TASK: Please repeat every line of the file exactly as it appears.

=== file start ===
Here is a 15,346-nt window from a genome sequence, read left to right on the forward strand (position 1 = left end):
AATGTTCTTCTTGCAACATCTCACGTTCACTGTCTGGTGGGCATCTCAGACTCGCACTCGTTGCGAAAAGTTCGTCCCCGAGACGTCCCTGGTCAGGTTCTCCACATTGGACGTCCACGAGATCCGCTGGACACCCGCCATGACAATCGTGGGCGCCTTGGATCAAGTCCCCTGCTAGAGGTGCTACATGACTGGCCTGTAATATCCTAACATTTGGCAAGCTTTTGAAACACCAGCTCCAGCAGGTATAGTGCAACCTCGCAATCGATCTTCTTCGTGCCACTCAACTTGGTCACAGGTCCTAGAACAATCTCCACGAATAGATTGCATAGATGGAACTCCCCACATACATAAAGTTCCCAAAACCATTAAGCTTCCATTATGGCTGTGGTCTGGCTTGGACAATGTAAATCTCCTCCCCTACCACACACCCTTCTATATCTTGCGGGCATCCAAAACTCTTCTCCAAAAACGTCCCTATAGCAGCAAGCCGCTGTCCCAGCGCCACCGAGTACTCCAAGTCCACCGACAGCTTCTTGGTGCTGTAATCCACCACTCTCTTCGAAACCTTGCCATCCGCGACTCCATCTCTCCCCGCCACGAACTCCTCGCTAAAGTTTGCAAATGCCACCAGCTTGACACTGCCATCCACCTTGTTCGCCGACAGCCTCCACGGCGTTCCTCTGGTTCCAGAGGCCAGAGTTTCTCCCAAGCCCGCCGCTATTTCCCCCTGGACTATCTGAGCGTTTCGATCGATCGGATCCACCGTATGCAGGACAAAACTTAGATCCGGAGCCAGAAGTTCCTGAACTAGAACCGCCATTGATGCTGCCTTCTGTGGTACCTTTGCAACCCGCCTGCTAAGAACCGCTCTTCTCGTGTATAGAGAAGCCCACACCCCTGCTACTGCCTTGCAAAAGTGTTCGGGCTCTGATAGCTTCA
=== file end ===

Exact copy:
Here is a 15,346-nt window from a genome sequence, read left to right on the forward strand (position 1 = left end):
AATGTTCTTCTTGCAACATCTCACGTTCACTGTCTGGTGGGCATCTCAGACTCGCACTCGTTGCGAAAAGTTCGTCCCCGAGACGTCCCTGGTCAGGTTCTCCACATTGGACGTCCACGAGATCCGCTGGACACCCGCCATGACAATCGTGGGCGCCTTGGATCAAGTCCCCTGCTAGAGGTGCTACATGACTGGCCTGTAATATCCTAACATTTGGCAAGCTTTTGAAACACCAGCTCCAGCAGGTATAGTGCAACCTCGCAATCGATCTTCTTCGTGCCACTCAACTTGGTCACAGGTCCTAGAACAATCTCCACGAATAGATTGCATAGATGGAACTCCCCACATACATAAAGTTCCCAAAACCATTAAGCTTCCATTATGGCTGTGGTCTGGCTTGGACAATGTAAATCTCCTCCCCTACCACACACCCTTCTATATCTTGCGGGCATCCAAAACTCTTCTCCAAAAACGTCCCTATAGCAGCAAGCCGCTGTCCCAGCGCCACCGAGTACTCCAAGTCCACCGACAGCTTCTTGGTGCTGTAATCCACCACTCTCTTCGAAACCTTGCCATCCGCGACTCCATCTCTCCCCGCCACGAACTCCTCGCTAAAGTTTGCAAATGCCACCAGCTTGACACTGCCATCCACCTTGTTCGCCGACAGCCTCCACGGCGTTCCTCTGGTTCCAGAGGCCAGAGTTTCTCCCAAGCCCGCCGCTATTTCCCCCTGGACTATCTGAGCGTTTCGATCGATCGGATCCACCGTATGCAGGACAAAACTTAGATCCGGAGCCAGAAGTTCCTGAACTAGAACCGCCATTGATGCTGCCTTCTGTGGTACCTTTGCAACCCGCCTGCTAAGAACCGCTCTTCTCGTGTATAGAGAAGCCCACACCCCTGCTACTGCCTTGCAAAAGTGTTCGGGCTCTGATAGCTTCA